In 1964, the Israeli chemist Raphael Mechoulam was the first to discover and isolate THC from marijuana. To test whether he had found the compound that produces euphoria, he dosed cake slices with 10 milligrams of pure THC and gave them to willing friends at a party. Their reactions, from nonstop laughter, to lethargy, to talkativeness, confirmed that THC was a psychotropic cannabinoid.
It wasn't until 1992 that researchers discovered endocannabinoids produced naturally in the body. Since then, several other endocannabinoids have been identified, but not all have known functions.
Foods such as meat, eggs, fish and nuts contain omega-3 and omega-6 fatty acids, which the body converts into endocannabinoids -- cannabinoids that the body produces naturally, said the study lead. Cannabinoids in marijuana and endocannabinoids produced in the body can support the body's immune system and therefore are attractive targets for the development of anti-inflammatory therapeutics, senior author said.
Cannabinoids bind to two types of cannabinoid receptors in the body - one that is found predominantly in the nervous system and one in the immune system.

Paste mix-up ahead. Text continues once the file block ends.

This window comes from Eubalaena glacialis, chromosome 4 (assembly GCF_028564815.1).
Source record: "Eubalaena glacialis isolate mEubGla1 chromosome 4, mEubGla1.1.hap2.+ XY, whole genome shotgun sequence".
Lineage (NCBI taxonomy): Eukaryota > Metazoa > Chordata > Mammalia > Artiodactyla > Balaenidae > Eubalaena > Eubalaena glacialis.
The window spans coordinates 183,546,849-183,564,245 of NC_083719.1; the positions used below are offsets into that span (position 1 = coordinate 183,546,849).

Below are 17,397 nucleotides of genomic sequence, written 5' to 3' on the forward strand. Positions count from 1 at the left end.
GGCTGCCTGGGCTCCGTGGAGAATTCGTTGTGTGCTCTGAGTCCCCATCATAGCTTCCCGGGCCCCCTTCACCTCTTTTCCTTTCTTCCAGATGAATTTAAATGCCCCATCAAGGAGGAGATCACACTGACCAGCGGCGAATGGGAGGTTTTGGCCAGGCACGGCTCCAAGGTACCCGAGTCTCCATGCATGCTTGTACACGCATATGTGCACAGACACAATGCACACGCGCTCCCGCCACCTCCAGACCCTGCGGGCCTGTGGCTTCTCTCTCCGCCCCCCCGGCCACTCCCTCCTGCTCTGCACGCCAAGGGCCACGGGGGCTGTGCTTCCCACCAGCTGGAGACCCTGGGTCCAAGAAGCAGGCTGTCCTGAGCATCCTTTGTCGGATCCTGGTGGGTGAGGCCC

A new study in animal tissue reveals the cascade of chemical reactions that convert omega-3 fatty acids into cannabinoids that have anti-inflammatory benefits -- but without the psychotropic high. The findings are published in the Proceedings of the National Academy of Sciences.
Authors show that cannabinoids from omega-fatty acids dose-dependently abated proinflammatory IL-6 cytokines while increasing anti-inflammatory IL-10 cytokines, in part through cannabinoid receptor-2 activation. Furthermore the ω-3 endocannabinoid epoxides exerted antiangiogenic effects in human microvascular endothelial cells (HMVEC) and vasodilatory actions on bovine coronary arteries and reciprocally regulated platelet aggregation in washed human platelets.
"Our team discovered an enzymatic pathway that converts omega-3-derived endocannabinoids into more potent anti-inflammatory molecules that predominantly bind to the receptors found in the immune system," senior author said. "This finding demonstrates how omega-3 fatty acids can produce some of the same medicinal qualities as marijuana, but without a psychotropic effect."